The performance of the present method was compared with selected recently reported voltammetric methods on the determination of amoxicillin in terms of the linear range, limit of detection, nature of the electrode substrate, and cost and availability of the electrode modifier.
As can be seen from Table 4, the present method based on poly(AHNSA)/GCE that requires simple electrode modification step, provides the least limit of detection, reasonably wider linear dynamic range than the others.
Therefore, the reported method using relatively cheaper AHNSA modifier with the simplest modification procedure showed a comparable performance even with the methods that have used expensive electrode modifiers.
In this work, the application of poly(AHNSA)/GCE,fabricated by electrodeposition of AHNSA film on the surface of glassy carbon electrode, for determination of AMX in four selected tablet brands is reported. Cyclic voltammetry was employed for the study of the electrochemical behavior of AMX, dependence of peak current on the pH of the solution and scan rate. In contrast to the cyclic voltammetric response recoded for AMX at unmodified glassy carbon electrode, appearance of an irreversible oxidation peak at reduced overpotential with sixfold current enhancement at Poly(AHNSA)/GCE signified excellent catalytic effect of the modifier towards AMX. Under optimized solution, and square wave voltammetric parameters, oxidative peak current response of the poly(AHNSA)/GCE showed linear dependence on the concentration of spiked standard AMX in a reasonably wide range of concentration. The amoxicillin content of the studied tablet samples determined using the present standard addition method ranged between 97.74 and 100.78% of their labels confirming the efficiency of the developed method. Wide dynamic concentration range, high precision, extremely low detection limit, excellent spike recovery results and high recovery results even in the presence of selected potential interferent validated the applicability of the developed method for determination of AMX in tablet samples, making the method an excellent potential candidate.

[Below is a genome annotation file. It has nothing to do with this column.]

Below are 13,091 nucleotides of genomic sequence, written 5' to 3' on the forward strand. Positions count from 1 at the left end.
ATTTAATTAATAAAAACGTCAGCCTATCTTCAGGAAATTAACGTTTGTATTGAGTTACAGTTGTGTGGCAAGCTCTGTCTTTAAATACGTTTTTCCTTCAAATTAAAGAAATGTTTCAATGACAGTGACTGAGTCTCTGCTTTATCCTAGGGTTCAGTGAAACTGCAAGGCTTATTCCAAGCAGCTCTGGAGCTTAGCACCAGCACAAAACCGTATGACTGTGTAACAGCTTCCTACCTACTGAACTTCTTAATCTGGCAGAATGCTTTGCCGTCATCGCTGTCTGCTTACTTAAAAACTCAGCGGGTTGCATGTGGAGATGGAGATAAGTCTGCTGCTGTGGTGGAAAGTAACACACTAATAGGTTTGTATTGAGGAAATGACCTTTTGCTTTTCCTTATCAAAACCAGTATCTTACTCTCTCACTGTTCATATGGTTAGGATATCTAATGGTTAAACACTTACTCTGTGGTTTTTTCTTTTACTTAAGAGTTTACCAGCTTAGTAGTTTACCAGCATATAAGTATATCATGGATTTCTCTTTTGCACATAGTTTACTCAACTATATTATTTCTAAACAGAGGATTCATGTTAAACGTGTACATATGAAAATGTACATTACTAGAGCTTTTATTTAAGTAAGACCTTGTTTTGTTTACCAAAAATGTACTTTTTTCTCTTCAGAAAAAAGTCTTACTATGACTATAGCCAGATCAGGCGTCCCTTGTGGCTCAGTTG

Availability of data and materials
The dataset used and/or analysed in the current study are available from the corresponding author on request.
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We gratefully acknowledge Addis Pharmaceutical factory (APF), Ethiopia Food and Drug Administration Authority (EFDA), and Ethiopian Pharmaceuticals Manufacturing factory (EPHARM) for providing us standards.
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SWVs of poly(AHNSA)/GCE in pH 5.5 PBS containing 1.0 mol L−1 AMX at various step potential (a–d: 4, 8, 12, 16 mV, respectively), amplitude of 25 mV, and frequency of 15 Hz. Inset: Plot of Ip vs. step potential. Figure S2. SWVs of poly(AHNSA)/GCE in pH 5.5 PBS containing 1.0 mmol L−1 AMX at various square wave amplitudes (a–e: 25, 30, 35, 40, and 45 mV, respectively), step potential of 8 mV, and frequency of 25 Hz. Inset: Plot of Ip vs. amplitude. Figure S3. SWVs of poly(AHNSA)/GCE in pH 5.5 PBS containing 1.0 mmol L−1 AMX at step potential of 8 mV, amplitude of 35 mV, and various frequencies (a–f: 15, 20, 25, 30, 35, and 40 Hz, respectively). Inset: Plot of Ip vs. frequency.
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Kassa, A., Amare, M. Poly(4-amino-3-hydroxynaphthalene-1-sulfonic acid) modified glassy carbon electrode for square wave voltammetric determination of amoxicillin in four tablet brands. BMC Chemistry 15, 10 (2021). https://doi.org/10.1186/s13065-021-00739-0
- Spike recovery
- Standard addition